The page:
While it may not have the heritage or sex appeal of traditional supercars, there is no denying that the Gumpert Apollo has struck a chord with many motoring enthusiasts. With its outrageous looks and Ferrari-beating performance, the Gumpert Apollo has been hailed as an impressive piece of engineering from a small German company headed up by a former Audi employee. Now, Gumpert will be upping production of the Apollo, with plans to rollout 25 examples of the vehicle in 2009.

Up until now, just 40 Apollo models have made it out of the factory in three years, but with plans to expand its sales to the lucrative American market, as well as other markets, the 45-man team at Gumpert is getting ready to almost double its yearly output. In the past few months, Gumpert has been able to find people interested in buying its cars in Europe, the Middle East and other areas as well as the United States. The company also says it wants to further expand its distribution network, "mostly towards the East", to markets such as "Russia and the Asian region or Australia", hinting at the likelihood of a right-hand-drive Apollo being produced.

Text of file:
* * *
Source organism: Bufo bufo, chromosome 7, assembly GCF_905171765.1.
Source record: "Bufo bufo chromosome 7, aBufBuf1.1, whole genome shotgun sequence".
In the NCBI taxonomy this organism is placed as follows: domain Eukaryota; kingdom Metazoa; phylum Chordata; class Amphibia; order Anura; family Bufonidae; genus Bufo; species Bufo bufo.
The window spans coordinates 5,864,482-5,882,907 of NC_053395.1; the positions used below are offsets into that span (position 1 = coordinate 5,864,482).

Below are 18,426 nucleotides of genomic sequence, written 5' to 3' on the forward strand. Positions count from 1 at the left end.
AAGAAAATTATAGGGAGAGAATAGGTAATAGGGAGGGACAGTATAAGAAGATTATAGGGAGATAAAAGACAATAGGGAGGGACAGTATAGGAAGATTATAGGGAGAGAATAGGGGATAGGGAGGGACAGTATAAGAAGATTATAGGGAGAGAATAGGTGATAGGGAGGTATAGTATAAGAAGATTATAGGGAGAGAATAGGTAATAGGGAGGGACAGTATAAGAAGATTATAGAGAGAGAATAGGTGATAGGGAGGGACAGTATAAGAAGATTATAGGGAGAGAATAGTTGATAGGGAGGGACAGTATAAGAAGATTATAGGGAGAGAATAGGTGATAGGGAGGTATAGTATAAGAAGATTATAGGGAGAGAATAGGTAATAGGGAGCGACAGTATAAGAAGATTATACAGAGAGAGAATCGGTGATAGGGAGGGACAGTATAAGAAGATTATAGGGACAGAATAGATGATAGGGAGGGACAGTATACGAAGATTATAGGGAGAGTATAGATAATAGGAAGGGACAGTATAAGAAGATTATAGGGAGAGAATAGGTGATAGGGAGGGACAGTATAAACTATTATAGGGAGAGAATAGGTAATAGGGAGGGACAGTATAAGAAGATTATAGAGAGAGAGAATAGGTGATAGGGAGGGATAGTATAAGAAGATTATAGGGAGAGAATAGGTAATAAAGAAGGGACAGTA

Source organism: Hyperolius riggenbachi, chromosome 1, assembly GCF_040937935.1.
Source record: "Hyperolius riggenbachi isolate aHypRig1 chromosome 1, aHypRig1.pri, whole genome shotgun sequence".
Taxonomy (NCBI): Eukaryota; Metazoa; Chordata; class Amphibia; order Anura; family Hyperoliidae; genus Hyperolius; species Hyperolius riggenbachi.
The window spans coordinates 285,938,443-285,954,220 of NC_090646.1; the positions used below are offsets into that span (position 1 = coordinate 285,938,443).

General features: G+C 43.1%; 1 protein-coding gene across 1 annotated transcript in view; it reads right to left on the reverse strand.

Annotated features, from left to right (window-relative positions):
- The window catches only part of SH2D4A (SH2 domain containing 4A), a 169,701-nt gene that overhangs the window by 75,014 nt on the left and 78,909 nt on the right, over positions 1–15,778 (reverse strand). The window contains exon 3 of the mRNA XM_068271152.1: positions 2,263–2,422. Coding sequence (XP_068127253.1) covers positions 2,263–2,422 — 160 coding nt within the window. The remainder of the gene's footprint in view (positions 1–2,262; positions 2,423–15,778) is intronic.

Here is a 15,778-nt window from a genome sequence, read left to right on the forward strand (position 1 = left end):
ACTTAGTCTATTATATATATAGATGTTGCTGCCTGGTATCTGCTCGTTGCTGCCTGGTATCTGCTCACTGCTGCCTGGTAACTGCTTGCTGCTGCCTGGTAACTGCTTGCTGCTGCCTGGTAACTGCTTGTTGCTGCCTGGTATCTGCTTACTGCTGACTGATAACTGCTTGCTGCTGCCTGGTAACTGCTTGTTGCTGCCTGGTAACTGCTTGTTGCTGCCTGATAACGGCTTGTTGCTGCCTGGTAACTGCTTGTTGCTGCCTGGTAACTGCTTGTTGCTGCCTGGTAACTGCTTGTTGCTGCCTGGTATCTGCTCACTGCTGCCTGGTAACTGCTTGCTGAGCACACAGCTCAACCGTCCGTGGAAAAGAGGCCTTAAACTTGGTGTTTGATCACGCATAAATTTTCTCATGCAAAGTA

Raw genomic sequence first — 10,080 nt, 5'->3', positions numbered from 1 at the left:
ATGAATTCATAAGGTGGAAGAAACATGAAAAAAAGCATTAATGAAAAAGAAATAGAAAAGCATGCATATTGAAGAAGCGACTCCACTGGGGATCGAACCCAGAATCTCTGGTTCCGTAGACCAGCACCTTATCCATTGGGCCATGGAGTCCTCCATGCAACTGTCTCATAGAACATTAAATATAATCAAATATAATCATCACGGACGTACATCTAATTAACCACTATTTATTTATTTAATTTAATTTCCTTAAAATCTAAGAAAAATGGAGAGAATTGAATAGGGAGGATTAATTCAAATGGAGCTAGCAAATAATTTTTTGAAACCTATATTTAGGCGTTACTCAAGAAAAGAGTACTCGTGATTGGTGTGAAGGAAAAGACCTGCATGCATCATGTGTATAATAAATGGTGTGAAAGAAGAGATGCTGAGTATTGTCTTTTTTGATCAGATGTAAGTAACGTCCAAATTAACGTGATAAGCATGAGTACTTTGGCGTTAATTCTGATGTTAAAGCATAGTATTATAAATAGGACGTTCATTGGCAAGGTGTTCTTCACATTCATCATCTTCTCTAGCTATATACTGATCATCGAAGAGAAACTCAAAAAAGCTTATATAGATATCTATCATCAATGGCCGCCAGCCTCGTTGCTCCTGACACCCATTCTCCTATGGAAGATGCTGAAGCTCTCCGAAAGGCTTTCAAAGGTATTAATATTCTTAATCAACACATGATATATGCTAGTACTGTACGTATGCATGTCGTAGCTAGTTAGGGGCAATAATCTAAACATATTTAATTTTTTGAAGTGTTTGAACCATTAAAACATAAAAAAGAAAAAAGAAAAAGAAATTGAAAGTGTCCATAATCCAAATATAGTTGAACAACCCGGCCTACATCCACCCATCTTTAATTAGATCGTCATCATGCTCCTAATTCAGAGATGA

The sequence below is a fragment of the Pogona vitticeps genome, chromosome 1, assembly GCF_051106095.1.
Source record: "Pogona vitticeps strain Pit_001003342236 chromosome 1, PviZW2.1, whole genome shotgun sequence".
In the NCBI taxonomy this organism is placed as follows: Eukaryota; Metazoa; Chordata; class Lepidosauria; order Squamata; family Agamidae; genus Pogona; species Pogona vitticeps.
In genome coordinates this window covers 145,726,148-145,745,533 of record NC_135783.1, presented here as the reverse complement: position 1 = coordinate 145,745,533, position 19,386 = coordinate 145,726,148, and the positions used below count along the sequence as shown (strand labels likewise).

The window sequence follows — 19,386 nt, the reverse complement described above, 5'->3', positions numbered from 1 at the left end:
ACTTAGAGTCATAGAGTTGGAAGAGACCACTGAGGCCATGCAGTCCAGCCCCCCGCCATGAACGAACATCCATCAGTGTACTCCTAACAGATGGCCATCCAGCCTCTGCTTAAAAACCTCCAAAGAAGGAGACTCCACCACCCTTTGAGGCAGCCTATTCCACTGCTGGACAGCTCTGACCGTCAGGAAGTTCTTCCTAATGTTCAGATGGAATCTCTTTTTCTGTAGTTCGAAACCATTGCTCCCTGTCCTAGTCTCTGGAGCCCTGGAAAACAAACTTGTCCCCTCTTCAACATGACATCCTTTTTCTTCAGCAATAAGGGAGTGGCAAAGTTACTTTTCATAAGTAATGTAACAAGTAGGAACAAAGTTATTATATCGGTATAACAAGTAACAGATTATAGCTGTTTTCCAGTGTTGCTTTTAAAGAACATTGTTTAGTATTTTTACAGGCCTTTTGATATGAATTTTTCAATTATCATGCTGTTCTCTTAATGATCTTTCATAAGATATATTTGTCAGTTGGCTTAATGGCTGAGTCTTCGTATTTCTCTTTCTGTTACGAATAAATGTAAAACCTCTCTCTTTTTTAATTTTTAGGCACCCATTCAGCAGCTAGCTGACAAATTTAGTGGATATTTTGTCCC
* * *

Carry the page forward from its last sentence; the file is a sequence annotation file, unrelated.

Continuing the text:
Decked out more like a racing car than a traditional luxury supercar, the Apollo features a tube frame made from chromium molybdenum steel which is also used in the building of aeroplanes, and it already fulfils standard international design specifications from the FIA motor sport authorities, which should make it appealing for those who want to track the car. With eight cylinders, 650hp, 850 Nm and a top speed of over 350km/h, the Apollo promises to challenge even the most skilled drivers.

Gumpert has also created a hybrid racing version of the Apollo with a 3.3L V8 bi-turbo engine and an electric motor providing roughly 100 kW, giving the racer a total output of around 630 hp.